Guam's black professional organizations unite for Juneteenth event

Erika Turner
June 20, 2017

On June 19, 1865, slaves in Texas first heard of their freedom almost three years after the Emancipation Proclamation.

The event will also include a presentation of the Texas Emancipation Proclamation by the 2nd Infantry Regiment, United States Colored Troops Living History Association. This day is important to us because it was the ending of slavery, and it's important to the community because not too many people know about Juneteenth.

Texas did not follow the order until Union General Gordon Granger read the famed General Order Number 3.

Joe Turner, a mentor with MEM, said the organization exemplifies Juneteenth's theme this year "Unity in the Community".

Gainesville residents celebrated a historic landmark of freedom Saturday with the annual Juneteenth Celebration of Freedom at the Midtown Greenway.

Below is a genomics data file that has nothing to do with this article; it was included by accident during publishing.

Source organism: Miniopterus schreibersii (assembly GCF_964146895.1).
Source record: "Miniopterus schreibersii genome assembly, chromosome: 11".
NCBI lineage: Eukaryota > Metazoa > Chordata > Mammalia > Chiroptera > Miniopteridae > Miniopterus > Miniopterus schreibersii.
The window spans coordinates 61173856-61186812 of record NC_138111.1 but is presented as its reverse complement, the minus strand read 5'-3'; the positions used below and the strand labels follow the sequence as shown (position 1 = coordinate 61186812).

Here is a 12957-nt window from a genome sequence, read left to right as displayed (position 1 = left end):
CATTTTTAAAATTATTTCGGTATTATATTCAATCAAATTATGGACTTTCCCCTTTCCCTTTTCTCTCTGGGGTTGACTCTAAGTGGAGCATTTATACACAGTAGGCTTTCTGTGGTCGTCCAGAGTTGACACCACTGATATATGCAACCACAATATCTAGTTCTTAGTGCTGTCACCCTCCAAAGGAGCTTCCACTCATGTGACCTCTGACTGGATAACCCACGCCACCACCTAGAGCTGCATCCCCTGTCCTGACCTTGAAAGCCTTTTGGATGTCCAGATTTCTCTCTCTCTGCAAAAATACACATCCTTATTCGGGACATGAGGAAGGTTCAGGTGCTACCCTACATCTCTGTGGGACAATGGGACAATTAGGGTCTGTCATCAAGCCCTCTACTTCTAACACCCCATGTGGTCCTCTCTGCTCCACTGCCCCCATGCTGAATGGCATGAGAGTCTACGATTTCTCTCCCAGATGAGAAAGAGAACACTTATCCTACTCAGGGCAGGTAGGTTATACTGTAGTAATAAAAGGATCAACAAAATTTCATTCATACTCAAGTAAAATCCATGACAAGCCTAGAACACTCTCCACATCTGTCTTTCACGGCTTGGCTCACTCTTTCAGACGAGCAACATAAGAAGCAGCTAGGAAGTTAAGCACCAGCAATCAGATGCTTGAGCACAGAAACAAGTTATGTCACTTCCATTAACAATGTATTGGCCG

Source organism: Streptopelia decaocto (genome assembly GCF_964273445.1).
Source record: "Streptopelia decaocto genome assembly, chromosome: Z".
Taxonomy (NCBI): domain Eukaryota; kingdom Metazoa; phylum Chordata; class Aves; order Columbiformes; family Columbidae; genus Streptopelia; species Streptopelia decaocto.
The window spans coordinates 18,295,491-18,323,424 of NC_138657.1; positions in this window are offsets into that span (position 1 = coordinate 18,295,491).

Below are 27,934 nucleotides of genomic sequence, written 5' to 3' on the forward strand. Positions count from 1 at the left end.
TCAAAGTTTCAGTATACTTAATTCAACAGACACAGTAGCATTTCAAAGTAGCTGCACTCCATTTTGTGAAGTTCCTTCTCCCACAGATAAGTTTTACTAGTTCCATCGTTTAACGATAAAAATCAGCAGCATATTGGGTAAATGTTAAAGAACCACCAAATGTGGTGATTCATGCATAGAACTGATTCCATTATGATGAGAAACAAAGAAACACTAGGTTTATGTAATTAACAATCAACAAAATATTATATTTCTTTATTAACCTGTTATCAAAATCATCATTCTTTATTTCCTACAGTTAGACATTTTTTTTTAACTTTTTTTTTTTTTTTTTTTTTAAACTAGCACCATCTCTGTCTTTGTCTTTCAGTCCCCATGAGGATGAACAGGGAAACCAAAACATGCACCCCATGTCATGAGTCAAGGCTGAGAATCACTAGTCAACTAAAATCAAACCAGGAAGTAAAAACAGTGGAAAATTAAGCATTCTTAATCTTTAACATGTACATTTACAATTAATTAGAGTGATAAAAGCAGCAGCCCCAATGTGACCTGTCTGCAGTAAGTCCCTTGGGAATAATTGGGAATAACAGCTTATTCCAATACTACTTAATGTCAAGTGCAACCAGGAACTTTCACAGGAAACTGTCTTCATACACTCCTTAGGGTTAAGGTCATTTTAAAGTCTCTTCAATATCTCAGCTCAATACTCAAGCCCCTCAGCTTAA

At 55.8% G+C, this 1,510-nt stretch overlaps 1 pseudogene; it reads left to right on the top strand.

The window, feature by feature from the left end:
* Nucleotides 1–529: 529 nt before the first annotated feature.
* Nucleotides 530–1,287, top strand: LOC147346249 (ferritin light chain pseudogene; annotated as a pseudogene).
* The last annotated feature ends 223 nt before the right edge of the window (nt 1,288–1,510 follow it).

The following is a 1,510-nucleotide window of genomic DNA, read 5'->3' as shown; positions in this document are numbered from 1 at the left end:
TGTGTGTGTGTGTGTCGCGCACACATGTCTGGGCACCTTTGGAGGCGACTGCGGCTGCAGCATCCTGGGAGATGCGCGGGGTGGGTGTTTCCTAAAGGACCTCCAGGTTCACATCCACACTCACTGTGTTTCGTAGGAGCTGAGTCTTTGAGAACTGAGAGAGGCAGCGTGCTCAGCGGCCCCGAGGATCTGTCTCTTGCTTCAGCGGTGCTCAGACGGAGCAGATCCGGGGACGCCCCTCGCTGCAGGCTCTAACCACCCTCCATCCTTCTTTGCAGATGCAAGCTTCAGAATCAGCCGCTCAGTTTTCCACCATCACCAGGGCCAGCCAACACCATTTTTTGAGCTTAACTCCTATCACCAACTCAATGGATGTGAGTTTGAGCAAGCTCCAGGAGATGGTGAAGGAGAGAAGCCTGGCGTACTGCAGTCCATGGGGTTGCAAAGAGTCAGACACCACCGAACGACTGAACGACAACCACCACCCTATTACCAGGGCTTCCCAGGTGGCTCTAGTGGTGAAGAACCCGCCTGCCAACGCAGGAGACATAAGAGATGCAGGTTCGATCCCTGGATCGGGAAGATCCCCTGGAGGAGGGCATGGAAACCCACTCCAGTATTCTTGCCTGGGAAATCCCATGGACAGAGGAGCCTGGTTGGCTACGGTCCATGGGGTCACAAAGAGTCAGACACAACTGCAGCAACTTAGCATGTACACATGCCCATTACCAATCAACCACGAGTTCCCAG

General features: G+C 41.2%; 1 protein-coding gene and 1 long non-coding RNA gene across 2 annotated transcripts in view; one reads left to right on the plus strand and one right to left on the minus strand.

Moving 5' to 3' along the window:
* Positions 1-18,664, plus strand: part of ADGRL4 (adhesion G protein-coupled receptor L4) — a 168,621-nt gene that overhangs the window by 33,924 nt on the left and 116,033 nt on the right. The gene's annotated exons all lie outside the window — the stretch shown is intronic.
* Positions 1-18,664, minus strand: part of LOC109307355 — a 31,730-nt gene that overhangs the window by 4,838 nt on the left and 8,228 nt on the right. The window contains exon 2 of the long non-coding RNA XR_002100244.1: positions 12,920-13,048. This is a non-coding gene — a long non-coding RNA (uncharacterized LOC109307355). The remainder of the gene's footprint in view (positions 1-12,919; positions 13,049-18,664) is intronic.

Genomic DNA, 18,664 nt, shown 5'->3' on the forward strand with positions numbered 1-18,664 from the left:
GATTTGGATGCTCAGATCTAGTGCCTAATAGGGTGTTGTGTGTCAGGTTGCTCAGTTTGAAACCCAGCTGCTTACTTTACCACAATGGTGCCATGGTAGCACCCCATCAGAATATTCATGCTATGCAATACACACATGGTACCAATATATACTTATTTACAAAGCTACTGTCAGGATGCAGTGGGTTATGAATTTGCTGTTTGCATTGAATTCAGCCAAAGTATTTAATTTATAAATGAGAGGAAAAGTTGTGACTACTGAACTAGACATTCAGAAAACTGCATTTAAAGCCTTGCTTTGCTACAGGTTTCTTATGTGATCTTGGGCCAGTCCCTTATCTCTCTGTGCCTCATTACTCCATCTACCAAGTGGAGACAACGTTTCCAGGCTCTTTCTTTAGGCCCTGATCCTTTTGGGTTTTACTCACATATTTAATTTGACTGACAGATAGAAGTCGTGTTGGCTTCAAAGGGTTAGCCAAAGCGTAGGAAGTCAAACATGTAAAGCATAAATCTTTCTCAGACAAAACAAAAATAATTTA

The Juneteenth celebration dates back to June 19, 1865, when the Union soldiers stopped in Galveston, Texas, with news that the war had ended and all slaves were now free, according to www.juneteenth.com. Yet many people may not actually know just what the day is, what it celebrates, or why it still matters. "I think the problem is people stop talking and just remain angry", said Walls.

Though the Civil War had ended, many African-Americans remained enslaved in Texas until the US military arrived.

As Juneteenth is approaching, all kinds of celebrations are taking place all over the great Houston area on Sunday.

Though President Lincoln issued the Emancipation Proclamation in 1863, news traveled slowly from Washington, D.C., to the southern states.

Organizers say more than 200 people attended a prayer breakfast Monday in Galveston at the Ashton Villa, site of the city's Juneteenth monument.

It is also known as Freedom Day or Emancipation Day.

Following a parade, residents filled the park for food, music and a auto show.

Today numerous activities to celebrate continue in tradition. Decades of collective action would follow as equality and justice for African-Americans advanced slowly, frustratingly, gradually, on our nation's journey toward a more flawless union.

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